For one day in central Virginia, the South rose again.
Hundreds gathered in a wooded area alongside I-95 just south of Richmond on Saturday to celebrate the raising of the Confederate battle flag — which many critics view as a symbol of racism and hate.
The crowd cheered with rebel yells and gunfire as the 15-by-15 foot flag was lifted up the 50-foot pole, which can be seen by tens of thousands of motorists along the highway each day.
But Susan Hathaway, a member of the Virginia Flaggers — which purchased the Stars and Bars from the Army of Northern Virginia — said the message was heritage, not hate, to mark the 150th anniversary of the Civil War.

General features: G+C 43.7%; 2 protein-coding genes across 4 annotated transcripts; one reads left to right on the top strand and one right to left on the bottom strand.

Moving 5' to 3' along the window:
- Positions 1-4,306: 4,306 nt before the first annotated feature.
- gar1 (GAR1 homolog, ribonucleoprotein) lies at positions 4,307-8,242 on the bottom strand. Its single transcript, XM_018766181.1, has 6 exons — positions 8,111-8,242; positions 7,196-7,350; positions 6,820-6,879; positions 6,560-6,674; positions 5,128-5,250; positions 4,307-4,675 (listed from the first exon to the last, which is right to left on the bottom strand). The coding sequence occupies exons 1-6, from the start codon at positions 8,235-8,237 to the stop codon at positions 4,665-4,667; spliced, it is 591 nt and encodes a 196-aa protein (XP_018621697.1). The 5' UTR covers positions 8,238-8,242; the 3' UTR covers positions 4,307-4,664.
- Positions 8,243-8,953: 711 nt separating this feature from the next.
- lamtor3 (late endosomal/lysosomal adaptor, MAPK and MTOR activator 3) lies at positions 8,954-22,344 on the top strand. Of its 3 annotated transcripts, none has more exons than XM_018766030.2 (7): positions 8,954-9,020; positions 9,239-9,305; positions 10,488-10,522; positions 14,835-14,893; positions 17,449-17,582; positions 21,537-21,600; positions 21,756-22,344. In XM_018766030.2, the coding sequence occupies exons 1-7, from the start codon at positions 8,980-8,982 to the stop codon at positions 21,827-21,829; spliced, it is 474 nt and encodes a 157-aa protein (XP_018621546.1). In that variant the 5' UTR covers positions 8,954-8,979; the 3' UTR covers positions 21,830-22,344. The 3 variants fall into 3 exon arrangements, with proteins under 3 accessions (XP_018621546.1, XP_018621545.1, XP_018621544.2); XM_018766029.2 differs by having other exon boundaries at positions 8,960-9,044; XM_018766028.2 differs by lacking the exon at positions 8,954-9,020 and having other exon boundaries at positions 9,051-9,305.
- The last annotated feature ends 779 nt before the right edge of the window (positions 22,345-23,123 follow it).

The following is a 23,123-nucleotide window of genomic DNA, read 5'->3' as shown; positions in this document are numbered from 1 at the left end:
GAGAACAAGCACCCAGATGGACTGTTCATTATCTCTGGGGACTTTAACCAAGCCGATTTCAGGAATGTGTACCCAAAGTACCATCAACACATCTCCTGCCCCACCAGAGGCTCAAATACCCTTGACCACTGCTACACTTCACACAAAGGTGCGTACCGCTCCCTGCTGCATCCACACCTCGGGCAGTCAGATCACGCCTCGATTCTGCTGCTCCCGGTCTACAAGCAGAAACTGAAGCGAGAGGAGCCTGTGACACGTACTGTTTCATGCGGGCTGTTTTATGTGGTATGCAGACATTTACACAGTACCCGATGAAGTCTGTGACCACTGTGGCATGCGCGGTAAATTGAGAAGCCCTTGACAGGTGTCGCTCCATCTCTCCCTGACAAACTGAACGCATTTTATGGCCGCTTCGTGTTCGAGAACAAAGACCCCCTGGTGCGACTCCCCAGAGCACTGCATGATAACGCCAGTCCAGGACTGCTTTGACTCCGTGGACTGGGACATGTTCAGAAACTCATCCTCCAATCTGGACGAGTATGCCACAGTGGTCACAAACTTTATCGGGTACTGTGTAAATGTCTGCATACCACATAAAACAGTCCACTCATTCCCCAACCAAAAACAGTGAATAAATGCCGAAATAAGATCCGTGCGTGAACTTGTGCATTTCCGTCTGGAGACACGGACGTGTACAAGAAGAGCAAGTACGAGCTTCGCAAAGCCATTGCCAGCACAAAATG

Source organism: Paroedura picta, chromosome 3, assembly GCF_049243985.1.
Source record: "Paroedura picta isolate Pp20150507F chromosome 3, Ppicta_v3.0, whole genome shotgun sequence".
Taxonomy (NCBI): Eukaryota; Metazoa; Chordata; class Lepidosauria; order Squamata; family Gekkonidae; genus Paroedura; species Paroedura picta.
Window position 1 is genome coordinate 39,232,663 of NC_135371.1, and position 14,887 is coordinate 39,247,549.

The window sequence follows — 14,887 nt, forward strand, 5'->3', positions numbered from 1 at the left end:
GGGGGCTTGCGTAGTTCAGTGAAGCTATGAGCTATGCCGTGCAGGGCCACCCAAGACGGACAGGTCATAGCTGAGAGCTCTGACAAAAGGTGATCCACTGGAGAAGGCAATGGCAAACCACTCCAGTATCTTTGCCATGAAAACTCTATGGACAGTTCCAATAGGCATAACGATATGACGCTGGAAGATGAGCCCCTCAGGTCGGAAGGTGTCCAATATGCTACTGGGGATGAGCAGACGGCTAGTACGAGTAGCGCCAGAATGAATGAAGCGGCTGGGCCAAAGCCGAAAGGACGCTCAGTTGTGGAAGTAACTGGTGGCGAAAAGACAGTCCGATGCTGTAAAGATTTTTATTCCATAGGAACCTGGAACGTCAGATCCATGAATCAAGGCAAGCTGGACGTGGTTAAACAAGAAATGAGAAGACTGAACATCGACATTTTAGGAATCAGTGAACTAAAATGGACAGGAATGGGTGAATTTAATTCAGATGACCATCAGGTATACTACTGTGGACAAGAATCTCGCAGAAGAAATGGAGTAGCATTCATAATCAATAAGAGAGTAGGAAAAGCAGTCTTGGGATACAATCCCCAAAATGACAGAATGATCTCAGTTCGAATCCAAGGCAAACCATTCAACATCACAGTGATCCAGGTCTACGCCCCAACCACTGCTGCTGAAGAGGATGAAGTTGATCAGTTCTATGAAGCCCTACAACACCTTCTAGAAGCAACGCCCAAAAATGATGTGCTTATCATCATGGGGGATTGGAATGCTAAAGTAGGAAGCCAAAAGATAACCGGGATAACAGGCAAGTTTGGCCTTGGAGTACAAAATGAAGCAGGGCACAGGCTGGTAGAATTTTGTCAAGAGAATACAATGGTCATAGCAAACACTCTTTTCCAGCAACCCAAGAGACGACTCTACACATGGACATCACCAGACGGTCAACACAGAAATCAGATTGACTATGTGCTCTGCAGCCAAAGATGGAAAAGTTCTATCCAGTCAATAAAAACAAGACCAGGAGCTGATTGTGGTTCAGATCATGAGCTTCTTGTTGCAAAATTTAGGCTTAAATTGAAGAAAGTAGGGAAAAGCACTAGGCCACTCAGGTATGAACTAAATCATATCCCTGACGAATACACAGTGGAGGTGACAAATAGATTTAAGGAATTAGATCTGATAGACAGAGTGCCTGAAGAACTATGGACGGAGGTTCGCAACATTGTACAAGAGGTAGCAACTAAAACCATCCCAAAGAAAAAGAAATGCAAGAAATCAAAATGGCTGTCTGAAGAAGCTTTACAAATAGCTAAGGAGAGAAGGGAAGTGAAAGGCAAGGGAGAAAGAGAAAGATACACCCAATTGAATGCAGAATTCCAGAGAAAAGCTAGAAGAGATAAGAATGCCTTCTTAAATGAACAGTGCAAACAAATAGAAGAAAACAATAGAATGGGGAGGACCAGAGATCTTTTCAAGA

“As sons and daughters of the South, we have inherited a birthright. Ours is a proud heritage,” she told the crowd during the flag-raising ceremony.
“We are descendants of Confederates, we are friends of Confederates. ...The flag that is being raised today will be a living, breathing memorial to our Confederate dead.”